Yesterday I noted that Joint Chiefs of Staff Chairman Martin Dempsey generated for the Senate the sort of document (complete with a parade of horribles) that one delivers to a president who has long since decided he wants to do nothing. (As an aside, if new national security adviser Susan Rice really is in favor of a bolder Syria policy, she got blindsided by Dempsey, who made it infinitely more difficult to act decisively. Maybe she, like President Obama, is just about talk and no policy action.) We are quite simply ceding Syria to Bashar al-Assad/Iran/Russia/Hezbollah, literally without a fight.
But Dempsey’s reasoning goes beyond Syria, suggesting the rationale that will lead to a containment policy for a nuclear-armed Iran. He writes:
We have learned from the past 10 years, however, that it is not enough to simply alter the balance of military power without careful consideration of what is necessary in order to preserve a functioning state. We must anticipate and be prepared for the unintended consequences of our action. Should the regime’ s institutions collapse in the absence of a viable opposition, we could inadvertently empower extremists or unleash the very chemical weapons we seek to control.
I know that the decision to use force is not one that any of us takes lightly. It is no less than an act of war. As we weigh our options, we should be able to conclude with some confidence that the use of force will move us toward the intended outcome. We must also understand risk-not just to our forces , but to our other global responsibilities. This is especially critical as we lose readiness due to budget cuts and fiscal uncertainty. Some options may not be feasible in time or cost without compromising our security elsewhere. Once we take action, we should be prepared for what comes next. Deeper involvement is hard to avoid. We should also act in accordance with the law, and to the extent possible, in concert with our allies and partners to share the burden and solidify the outcome.
This is the “Iraq or nothing” false choice that anti-interventionists use to prevent concrete action by the United States. If we act, maybe Iran will strike back and involve us in a greater regional war, the thinking goes. So then we simply accede to Iranian domination of Syria and of the region.
When it comes to Iran itself, the argument will escalate. How can we contemplate military action against Iran when it might retaliate or strike Israel, which will strike back? You see how it goes. Unmentioned in this type of analysis are the costs of inaction (100,000 dead; an emboldened Iran; the collapse of Jordan; new threats to Israel from Hezbollah, etc.). This is a formula for retreat and appeasement since the cost of acting or the potential for things going wrong is always worse than a blank column where the cost of paralysis should go.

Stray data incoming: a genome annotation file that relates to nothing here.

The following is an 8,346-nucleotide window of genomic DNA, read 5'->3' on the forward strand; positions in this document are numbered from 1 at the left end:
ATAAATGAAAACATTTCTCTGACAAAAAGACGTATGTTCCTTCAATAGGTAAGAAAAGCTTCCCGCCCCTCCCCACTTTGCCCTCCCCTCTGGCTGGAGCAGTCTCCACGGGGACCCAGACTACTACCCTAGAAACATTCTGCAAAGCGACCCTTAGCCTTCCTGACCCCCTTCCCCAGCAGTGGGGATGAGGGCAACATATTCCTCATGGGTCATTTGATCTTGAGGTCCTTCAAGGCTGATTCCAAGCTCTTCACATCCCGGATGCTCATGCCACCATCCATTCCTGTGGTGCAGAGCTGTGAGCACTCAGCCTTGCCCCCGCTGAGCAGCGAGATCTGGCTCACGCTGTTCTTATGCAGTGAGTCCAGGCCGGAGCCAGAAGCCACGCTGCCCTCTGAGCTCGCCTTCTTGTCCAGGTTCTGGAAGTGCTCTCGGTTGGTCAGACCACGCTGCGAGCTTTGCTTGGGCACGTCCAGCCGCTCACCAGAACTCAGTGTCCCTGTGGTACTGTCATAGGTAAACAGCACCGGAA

Even worse, understand what Dempsey is saying here about our defense capabilities. He justifies not acting in part because “as we lose readiness due to budget cuts and fiscal uncertainty,” we shouldn’t be taking on new responsibilities. President Obama decimates our national security budget, in turn leaving us no choice but inaction. A Capitol Hill Republican plugged into defense budgeting issues says bluntly: “For the first time, the U.S. military is saying, ‘Look, there are things that we can’t do.’ We’ve had freedom of movement and operations since the ’92 Gulf War, and now Obama has so badly managed the military we can’t even sustain a no-fly zone over a third-rate military with crumbling air defenses.”
This is the inevitable result of the president’s policies. By delay, unilateral disarmament, retrenchment in every venue (Iraq, Afghanistan), he has signaled to his own military and our foes that we shouldn’t even seriously think about acting whenever there are risks — and there are always risks. And yet Obama has stated over and over that Assad must go. He’s said a zillion times a nuclear-armed Iran is “unacceptable.” He’s drawn red lines. So how can his policies now depart from — in fact vitiate — his stated goals?
That is a question for the president and his senior advisers, who seem not to comprehend that words uttered by the president are meaningless unless followed by action. Obama has by his own actions (delay and disarmament primarily) and by his own appointments (yes men and/or grossly unqualified characters, such as Chuck Hagel) so limited our range of actions as to make inaction the only conceivable outcome. That is likely what he counted on all along; now it’s inevitable. And if inevitable in Syria, inaction will certainly be the outcome in Iran — unless of course, Israel takes its own security and that of the West more seriously than we do.